Disconnecting to Reconnect – Our Search for More with Less

–Life begins at the end of your comfort zone

We were relieved to remove our now-christened walking boots and relax while we enjoyed a pilgrim’s three-course dinner, accompanied by local wine. Before settling down for the night, we attended to my feet by popping whatever blisters we could and soaking my feet in the bathtub for as long as possible. We spent a challenging night in an unfamiliar bed. Both of my feet burned without ceasing. But by morning, the pain had given way to a gorgeous sunrise, and we knew a world of discovery lay ahead. We dressed my feet as best we could, and off we went again.

I walked gingerly now and with the help of a collapsible walking stick I’d originally intended to use climbing hills along the trail. Throughout the day, we discovered not only amazing scenery, steeped in history and legend but also the simple pleasures of life stripped back to the essentials. As the hours went by, we strolled through several small villages, ultimately taking a break about four miles into our journey, driven not by a need for rest or snacks but because I felt that my feet were on fire. I came upon a stone bench on the outskirts of the village and took the opportunity to pull off my boots and explore the condition of my feet.

There I sat. Boots off. Feet exposed. What now? What’s next? Where do we go from here? Would I disappoint her?

These tough questions arose swiftly when I discovered that the previous day’s blisters had now morphed into scarlet bubbles covering the soles of both feet—festering, multiplying blisters. It became glaringly obvious I simply couldn’t put my boots back on. In fact, it looked like I was on the precipice of ending my trip, just ten miles into our long-planned, 205-mile adventure.

As my wife approached on the road from the village, she saw me look up from inspecting my feet. She said later that she’d never witnessed such an overwhelming look of anguish and despair. We both realized that tough choices lay ahead. The most obvious and likely best choice would be to terminate our journey right there and then. We knew we could hire a taxi from the village to drive us back to where this junket began. Even getting my socks back on would be a test of my pain threshold. My feet were well beyond band-aid solutions. We knew that I couldn’t keep walking in my “ideal” boots but finding alternative footwear in the village seemed nearly impossible because of my exceptionally large shoe size.

Not one to give up hope, my wife decided to venture back into the local hamlet in search of anything resembling a shoe store. Although I appreciated her noble effort, any steps forward, regardless of what covered my feet, were going to be torment and potentially dangerous to my health. So, there I sat, pondering the smartest and most logical choice— retreat—and weighing it against the years of anticipation, planning, and excitement that had gone into this bucket-list adventure.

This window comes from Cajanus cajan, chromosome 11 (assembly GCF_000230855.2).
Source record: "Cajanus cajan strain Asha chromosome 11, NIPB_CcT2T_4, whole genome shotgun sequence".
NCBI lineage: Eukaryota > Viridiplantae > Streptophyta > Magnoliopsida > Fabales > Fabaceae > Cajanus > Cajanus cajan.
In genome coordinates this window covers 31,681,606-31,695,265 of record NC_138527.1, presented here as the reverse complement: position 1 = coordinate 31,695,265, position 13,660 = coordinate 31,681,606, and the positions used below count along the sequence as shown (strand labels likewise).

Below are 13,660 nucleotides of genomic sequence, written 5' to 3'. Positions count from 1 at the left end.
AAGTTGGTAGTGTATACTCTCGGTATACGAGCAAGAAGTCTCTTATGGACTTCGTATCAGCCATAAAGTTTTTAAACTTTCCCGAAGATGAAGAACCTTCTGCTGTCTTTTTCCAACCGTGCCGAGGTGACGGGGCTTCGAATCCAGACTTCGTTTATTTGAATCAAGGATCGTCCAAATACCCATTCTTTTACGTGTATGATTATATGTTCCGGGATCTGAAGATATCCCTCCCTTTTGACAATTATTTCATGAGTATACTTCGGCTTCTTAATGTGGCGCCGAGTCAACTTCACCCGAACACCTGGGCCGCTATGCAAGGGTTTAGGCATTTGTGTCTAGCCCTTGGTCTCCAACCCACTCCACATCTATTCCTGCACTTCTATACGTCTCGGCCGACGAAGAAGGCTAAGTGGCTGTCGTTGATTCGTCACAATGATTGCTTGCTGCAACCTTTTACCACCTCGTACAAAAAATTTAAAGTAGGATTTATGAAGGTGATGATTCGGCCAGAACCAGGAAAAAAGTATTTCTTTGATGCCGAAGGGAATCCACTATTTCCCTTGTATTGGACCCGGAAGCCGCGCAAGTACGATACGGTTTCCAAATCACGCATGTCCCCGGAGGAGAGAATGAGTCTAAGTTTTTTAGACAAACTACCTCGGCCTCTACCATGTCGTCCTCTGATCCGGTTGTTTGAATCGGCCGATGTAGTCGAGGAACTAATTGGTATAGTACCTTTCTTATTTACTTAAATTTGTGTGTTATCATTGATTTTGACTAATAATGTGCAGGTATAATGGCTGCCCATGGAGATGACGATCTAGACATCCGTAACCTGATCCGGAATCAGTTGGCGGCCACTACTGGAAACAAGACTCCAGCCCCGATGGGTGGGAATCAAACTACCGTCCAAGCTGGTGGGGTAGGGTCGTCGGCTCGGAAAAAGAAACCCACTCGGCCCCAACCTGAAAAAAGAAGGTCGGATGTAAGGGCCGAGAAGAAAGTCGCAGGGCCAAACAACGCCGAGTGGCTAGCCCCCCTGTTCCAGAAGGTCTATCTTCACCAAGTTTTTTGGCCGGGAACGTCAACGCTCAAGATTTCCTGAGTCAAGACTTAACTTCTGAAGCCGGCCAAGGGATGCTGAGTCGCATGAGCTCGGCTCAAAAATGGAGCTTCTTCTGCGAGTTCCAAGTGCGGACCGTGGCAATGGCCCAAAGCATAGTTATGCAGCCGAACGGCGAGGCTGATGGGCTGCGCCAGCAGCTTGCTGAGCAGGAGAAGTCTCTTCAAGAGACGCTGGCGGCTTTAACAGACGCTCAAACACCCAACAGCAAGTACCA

I couldn’t let her down. I couldn’t let us down. There had to be a way.

What I needed at this point was a purpose to go on. At the end of the Camino de Santiago, many pilgrims are asked, “What was the reason for your walk?” The answers people give are as individual as they are varied. Some do it for spiritual renewal, and others to escape their daily life and reconnect with nature. Some are looking for a challenge, or for exercise, or to explore a different culture. Our original reason had been a combination of all of the above, I suppose, ultimately centered on three words: escape, unplug, and renew. But now I would need to dig deeper, to find some personal goal to propel me forward over the remaining 195 miles.

This was the time to fall upon my faith and beg for Divine intervention. And that’s when thoughts of my sister Dee came into my consciousness.

My beloved sister, one of seven siblings, had passed away too young, just nine years earlier, following a long illness. She was an amazing woman who embraced her faith and loved her family until the end. I decided, then and there, that my reason for conquering my pain and completing the pilgrimage would be to honor my sister. I would “do it for Dee.” The instant I made this decision, my wife came strolling back from the village with news: She had discovered just one small shoe shop, about a half-mile down the road. I would have to join her, so the proprietor could do his best to find something that would fit my inflamed feet. Without new footwear, my journey for Dee would be over before it started.